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Misadventures in Mongolia

This is the story in which I fly to Mongolia for $44, get kicked out of my guesthouse after midnight, and visit the Genghis Khan brewery. Sounds like fun, right? Well, yes. But I should first explain that in my world, a misadventure does not always refer to a bad day or an unfortunate series…

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Running in Warsaw

I head out in the morning for what I plan as a 6-8 mile run. I’ve never been here before, so my route is somewhat flexible. I Google “Warsaw running” and find a couple of ideas, but mostly what I decide is to simply head north. I’ll run for half an hour or so, then…

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48 Hours in Northern Iraq

Hello everyone, here are the details behind my secret stopover while on the Baltics and Beyond trip. I had a stop on this part of the trip that I deliberately chose not to publicize in advance. The secrecy was partly for safety concerns, but just as much because I wasn’t sure it would work out.…

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Getting to Moldova

Previous Trip Reports: Getting to India Five Journeys to Cotonou, Benin Easter Island to Beirut, Lebanon Leaving Hong Kong Homeless in London Full Archive *** In the parts of the world where globalization has truly set in, skill with languages is becoming increasingly irrelevant. In some cases, I’ve learned, it’s better to play dumb even…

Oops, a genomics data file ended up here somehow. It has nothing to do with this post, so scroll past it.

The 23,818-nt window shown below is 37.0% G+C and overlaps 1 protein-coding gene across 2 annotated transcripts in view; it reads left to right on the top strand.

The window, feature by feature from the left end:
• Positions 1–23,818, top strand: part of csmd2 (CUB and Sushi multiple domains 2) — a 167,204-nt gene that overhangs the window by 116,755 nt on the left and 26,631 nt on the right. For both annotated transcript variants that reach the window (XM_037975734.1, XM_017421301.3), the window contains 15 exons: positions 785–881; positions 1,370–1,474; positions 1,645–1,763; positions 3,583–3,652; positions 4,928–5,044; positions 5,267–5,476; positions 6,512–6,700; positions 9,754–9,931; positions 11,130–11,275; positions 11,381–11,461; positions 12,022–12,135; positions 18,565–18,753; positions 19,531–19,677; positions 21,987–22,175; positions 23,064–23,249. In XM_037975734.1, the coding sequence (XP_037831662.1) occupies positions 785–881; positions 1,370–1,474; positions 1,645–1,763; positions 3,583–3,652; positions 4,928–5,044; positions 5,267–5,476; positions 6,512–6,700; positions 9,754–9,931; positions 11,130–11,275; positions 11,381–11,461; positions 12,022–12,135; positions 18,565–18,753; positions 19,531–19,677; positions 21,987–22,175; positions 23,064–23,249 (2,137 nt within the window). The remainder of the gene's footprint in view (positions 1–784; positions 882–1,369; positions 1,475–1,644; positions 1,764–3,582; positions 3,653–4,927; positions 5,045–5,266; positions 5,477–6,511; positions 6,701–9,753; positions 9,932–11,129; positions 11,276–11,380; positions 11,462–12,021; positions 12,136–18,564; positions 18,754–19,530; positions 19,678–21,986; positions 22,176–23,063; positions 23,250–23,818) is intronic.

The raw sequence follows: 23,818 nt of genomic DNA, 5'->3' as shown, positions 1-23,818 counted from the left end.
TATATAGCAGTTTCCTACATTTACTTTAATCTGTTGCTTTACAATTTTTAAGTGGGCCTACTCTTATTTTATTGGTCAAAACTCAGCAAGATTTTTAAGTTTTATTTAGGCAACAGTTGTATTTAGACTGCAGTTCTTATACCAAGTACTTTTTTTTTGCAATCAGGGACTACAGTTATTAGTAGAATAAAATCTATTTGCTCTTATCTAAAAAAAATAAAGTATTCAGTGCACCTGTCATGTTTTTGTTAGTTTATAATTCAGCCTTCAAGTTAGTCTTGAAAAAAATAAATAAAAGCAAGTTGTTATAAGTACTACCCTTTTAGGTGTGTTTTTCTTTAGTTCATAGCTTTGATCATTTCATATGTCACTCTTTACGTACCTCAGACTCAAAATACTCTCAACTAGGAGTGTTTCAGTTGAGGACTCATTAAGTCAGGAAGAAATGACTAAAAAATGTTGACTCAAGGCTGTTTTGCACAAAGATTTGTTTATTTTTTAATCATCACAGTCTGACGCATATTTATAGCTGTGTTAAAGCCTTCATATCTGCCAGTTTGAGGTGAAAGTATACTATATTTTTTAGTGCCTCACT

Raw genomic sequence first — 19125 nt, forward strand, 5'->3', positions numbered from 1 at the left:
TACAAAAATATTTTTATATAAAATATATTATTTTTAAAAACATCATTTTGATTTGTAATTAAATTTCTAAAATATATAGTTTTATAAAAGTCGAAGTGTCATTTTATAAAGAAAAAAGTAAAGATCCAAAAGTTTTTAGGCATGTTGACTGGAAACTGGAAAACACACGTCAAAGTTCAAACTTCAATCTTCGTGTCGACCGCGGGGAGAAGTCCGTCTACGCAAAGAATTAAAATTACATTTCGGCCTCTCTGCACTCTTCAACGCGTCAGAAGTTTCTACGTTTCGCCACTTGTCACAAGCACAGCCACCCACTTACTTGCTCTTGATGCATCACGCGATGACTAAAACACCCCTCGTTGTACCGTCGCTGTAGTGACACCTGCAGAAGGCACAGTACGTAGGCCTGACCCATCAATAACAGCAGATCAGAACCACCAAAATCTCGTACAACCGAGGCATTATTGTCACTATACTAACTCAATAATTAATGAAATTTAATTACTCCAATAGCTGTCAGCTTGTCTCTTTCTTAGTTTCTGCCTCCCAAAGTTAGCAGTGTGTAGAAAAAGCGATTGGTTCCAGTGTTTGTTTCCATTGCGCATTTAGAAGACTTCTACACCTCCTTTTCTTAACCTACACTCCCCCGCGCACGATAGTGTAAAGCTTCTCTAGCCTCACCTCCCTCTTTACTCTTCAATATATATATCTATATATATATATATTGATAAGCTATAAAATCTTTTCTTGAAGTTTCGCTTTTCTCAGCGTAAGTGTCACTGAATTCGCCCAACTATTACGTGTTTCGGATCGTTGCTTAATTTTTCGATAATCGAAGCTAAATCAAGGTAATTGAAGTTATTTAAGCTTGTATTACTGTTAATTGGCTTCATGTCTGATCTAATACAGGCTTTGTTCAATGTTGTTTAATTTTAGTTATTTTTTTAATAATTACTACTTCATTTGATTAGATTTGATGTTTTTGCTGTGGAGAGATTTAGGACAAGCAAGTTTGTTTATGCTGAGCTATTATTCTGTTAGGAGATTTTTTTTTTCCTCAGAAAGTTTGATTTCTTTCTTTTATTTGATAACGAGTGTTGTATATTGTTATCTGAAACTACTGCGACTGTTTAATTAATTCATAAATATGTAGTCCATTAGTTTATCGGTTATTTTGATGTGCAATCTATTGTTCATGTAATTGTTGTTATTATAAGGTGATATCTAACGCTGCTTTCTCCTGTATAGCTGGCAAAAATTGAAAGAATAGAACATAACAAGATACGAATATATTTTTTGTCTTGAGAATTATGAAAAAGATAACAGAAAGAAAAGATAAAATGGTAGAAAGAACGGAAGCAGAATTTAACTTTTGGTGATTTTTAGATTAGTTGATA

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Beginnings

This is how it all begins. The night before, I pack my bags. I can do this in about 20 minutes if needed, but to be safe, I usually take twice as long. After a lot of experience packing, I have a good system. Running shoes, two pairs of pants, three shirts, and so on.…

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Zimbabwe: Great Place, Bad Government

Because I prefer to write content that will remain relevant for more than a few days, I don’t usually write about current affairs. We’re also coming out of World Domination Week, with the launch of my manifesto and everything related to that. But I decided to postpone what I had planned to write about today,…

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The United States of Arabia

I arrived in the United Arab Emirates (UAE) after trekking through Jordan and Israel. Flying on Gulf Air, I stopped off in Bahrain for six hours, where I persuaded the immigration guy to let me into the country for a while even though I was in transit. Total cost: $10 for a one-day visa. Six…

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Five Journeys to Cotonou, Benin

Click to enlarge photos. I went to Benin many times between 2003 and 2005—probably about five visits in total. Each time I went, I got more and more comfortable with French, my second language, and more and more comfortable with Francophone Africa, which is a different cultural experience on its own. The first visit was…